Honestly I do not get it because I not used to this type of mindgames and BS. As a kid I grew up in a country occupied by a socialist-communist rule and when it ended, my country entered into an era of extreme capitalism. No Goldman Sucks was there throwing depth bags on us. I had to work my starting my teen years and with out any credit cards. And today I can conclude I have a solid share (by my standards) of AAPL and zero dept. And I am planning to keep it that way. I still believe my country is way more capitalist than any other country in our EU. When 2007 financial crisis happened, many people got hit hard because of business friendly labor laws. But guess what, we were the fastest recovered country of all the EU, because companies were able to recover quickly and started hiring like crazy very soon after. This all debate about equality is laughable to me. I would not be surprised if that was a conspiracy. First the Apple card will appeal to men, and now, the second phase is geared in – women will be given the same opportunity to enter a dept wagon. ALL ABOARD!!! THE TRAIN IS LEAVING; RUUUN!!! 😀

    1. “This has nothing whatsoever to do with whatever nefarious claptrap the Twitterati concoct in order to work themselves up into a spittle-spewing lather, as they are so wont to do while cloistered inside their twisted outrage machine.”

  3. I know of a situation where a user worth $3 million with multiple Apple devices and ongoing Apple subscription was turned down because failed to provide proof of ID. Nobody from GS called to request it. Never provided a copy of Drivers license for any other card app he had applied for. There is a reason that GS is called Goldman Sucks in the industry.

  4. One thing people seem to forget is that Credit Card companies WANT to give you high lines of credit so that you will will spend more and they make money – if of course they determine you are credit worthy , i.e. low risk from your borrowing history, financials etc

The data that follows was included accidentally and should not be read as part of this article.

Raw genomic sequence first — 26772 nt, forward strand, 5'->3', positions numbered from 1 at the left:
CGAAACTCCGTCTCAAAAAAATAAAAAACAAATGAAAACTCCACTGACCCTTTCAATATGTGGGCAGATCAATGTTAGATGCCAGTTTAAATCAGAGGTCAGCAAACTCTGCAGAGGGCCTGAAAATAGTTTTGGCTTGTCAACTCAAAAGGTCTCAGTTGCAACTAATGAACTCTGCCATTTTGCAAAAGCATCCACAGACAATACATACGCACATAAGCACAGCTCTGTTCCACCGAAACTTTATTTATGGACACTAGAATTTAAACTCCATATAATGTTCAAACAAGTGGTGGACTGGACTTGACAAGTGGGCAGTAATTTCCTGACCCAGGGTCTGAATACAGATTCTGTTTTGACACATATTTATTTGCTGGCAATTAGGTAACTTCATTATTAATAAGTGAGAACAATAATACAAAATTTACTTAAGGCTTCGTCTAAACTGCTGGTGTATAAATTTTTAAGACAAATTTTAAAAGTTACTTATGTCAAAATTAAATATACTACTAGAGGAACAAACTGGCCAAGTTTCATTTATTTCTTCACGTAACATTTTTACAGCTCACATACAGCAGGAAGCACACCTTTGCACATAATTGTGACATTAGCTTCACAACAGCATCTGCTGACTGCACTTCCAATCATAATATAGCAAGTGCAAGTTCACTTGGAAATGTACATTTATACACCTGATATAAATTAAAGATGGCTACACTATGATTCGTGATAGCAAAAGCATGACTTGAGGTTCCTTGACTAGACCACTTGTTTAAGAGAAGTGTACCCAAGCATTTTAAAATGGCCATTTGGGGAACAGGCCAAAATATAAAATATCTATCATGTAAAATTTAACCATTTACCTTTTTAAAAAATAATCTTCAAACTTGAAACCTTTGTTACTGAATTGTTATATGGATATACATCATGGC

The idea that they would shoot themselves in the foot and have a policy of not approving some who are qualified just because they are women is crazy. Credit card companies don’t want to make money from rich women?

    1. The issue in most gender-bias cases, as with racial discrimination, isn’t that they intentionally set out to punish others out of spite. It is that they make unconscious assumptions, such as that a particular woman or person of color makes less money than white men. While that is certainly true in the statistical aggregate, there are plenty of women billionaires. Women are statistically shorter than men, but some women play center in the WNBA.

      The accusation in this case was never that Goldman was shooting itself in the foot by intentionally denying credit to creditworthy women because of their gender. It was that they were trusting their credit decisions to a “black box” algorithm that included assumptions which disfavored women more than men. Even if Goldman technically did not know the applicant’s gender, the algorithm certainly did, because it was drawing on sources (such as credit history and credit ratings from the Big 3 agencies) that were well aware of gender-correlated factors.

      The same thing happens when lenders depend indirectly on zip code information that is correlated to living in a minority neighborhood. Even if there is no deliberate “red-lining,” folks who live in the area can be disadvantaged by an assumption that may not apply to them personally.